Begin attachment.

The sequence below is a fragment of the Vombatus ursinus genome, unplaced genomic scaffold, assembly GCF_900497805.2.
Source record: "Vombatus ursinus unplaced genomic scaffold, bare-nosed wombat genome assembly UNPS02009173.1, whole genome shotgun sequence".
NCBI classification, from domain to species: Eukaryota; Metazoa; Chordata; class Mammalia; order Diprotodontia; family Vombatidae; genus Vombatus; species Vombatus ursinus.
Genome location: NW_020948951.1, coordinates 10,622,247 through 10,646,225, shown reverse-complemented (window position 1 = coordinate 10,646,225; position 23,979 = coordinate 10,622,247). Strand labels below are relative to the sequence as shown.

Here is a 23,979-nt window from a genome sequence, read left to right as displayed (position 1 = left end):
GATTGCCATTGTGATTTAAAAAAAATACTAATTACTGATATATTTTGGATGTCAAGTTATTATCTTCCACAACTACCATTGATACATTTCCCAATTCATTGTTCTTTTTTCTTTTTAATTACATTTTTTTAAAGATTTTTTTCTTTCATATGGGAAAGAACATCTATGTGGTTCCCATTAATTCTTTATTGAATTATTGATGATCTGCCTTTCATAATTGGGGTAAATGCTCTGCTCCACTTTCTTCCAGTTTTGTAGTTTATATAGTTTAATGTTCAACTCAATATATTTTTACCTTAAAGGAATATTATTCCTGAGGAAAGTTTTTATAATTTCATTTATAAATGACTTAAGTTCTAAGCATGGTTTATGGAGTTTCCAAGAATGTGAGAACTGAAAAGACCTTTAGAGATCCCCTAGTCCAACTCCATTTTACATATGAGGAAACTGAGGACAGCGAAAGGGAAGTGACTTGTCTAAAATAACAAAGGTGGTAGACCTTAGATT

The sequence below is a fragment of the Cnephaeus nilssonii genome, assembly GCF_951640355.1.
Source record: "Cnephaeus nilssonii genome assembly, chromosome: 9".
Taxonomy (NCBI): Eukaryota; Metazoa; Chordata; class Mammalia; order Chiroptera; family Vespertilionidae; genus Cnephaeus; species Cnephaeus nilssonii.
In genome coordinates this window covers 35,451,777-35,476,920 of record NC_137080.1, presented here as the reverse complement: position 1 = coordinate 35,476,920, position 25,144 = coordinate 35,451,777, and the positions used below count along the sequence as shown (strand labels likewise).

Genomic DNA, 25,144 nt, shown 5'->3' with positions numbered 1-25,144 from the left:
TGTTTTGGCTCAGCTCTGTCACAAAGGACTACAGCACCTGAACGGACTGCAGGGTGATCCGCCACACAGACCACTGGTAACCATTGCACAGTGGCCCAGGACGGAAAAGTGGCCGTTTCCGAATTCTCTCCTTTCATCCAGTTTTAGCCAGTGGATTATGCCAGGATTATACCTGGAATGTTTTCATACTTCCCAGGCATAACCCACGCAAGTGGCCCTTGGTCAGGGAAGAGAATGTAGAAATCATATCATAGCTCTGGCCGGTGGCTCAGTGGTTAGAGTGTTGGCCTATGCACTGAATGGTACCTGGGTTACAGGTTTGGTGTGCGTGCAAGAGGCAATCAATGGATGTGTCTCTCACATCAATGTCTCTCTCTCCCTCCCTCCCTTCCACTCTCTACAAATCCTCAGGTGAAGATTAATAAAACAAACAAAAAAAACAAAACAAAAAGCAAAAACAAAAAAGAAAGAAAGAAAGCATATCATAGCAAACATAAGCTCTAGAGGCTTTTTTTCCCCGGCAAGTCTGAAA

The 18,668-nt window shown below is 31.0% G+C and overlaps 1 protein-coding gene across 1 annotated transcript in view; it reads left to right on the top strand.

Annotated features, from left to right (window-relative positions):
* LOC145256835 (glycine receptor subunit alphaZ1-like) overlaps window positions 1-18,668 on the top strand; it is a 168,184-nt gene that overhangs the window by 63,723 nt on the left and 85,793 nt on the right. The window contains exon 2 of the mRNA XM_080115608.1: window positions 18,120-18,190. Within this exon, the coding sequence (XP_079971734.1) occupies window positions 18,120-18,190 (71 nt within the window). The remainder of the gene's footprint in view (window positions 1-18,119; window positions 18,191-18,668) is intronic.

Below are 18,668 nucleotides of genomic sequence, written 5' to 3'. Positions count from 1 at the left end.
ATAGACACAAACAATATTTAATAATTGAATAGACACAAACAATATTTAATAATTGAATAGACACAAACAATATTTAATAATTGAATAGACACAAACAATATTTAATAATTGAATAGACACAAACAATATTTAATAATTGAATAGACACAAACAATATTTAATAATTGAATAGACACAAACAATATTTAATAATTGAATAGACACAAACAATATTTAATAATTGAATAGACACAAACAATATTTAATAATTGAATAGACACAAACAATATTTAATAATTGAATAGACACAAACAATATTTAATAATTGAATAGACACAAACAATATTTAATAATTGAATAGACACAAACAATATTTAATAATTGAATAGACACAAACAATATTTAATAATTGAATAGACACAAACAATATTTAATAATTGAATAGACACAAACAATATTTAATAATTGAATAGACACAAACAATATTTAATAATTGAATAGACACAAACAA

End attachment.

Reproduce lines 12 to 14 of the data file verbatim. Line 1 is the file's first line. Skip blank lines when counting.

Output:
TGTTTTGGCTCAGCTCTGTCACAAAGGACTACAGCACCTGAACGGACTGCAGGGTGATCCGCCACACAGACCACTGGTAACCATTGCACAGTGGCCCAGGACGGAAAAGTGGCCGTTTCCGAATTCTCTCCTTTCATCCAGTTTTAGCCAGTGGATTATGCCAGGATTATACCTGGAATGTTTTCATACTTCCCAGGCATAACCCACGCAAGTGGCCCTTGGTCAGGGAAGAGAATGTAGAAATCATATCATAGCTCTGGCCGGTGGCTCAGTGGTTAGAGTGTTGGCCTATGCACTGAATGGTACCTGGGTTACAGGTTTGGTGTGCGTGCAAGAGGCAATCAATGGATGTGTCTCTCACATCAATGTCTCTCTCTCCCTCCCTCCCTTCCACTCTCTACAAATCCTCAGGTGAAGATTAATAAAACAAACAAAAAAAACAAAACAAAAAGCAAAAACAAAAAAGAAAGAAAGAAAGCATATCATAGCAAACATAAGCTCTAGAGGCTTTTTTTCCCCGGCAAGTCTGAAA

The 18,668-nt window shown below is 31.0% G+C and overlaps 1 protein-coding gene across 1 annotated transcript in view; it reads left to right on the top strand.

Annotated features, from left to right (window-relative positions):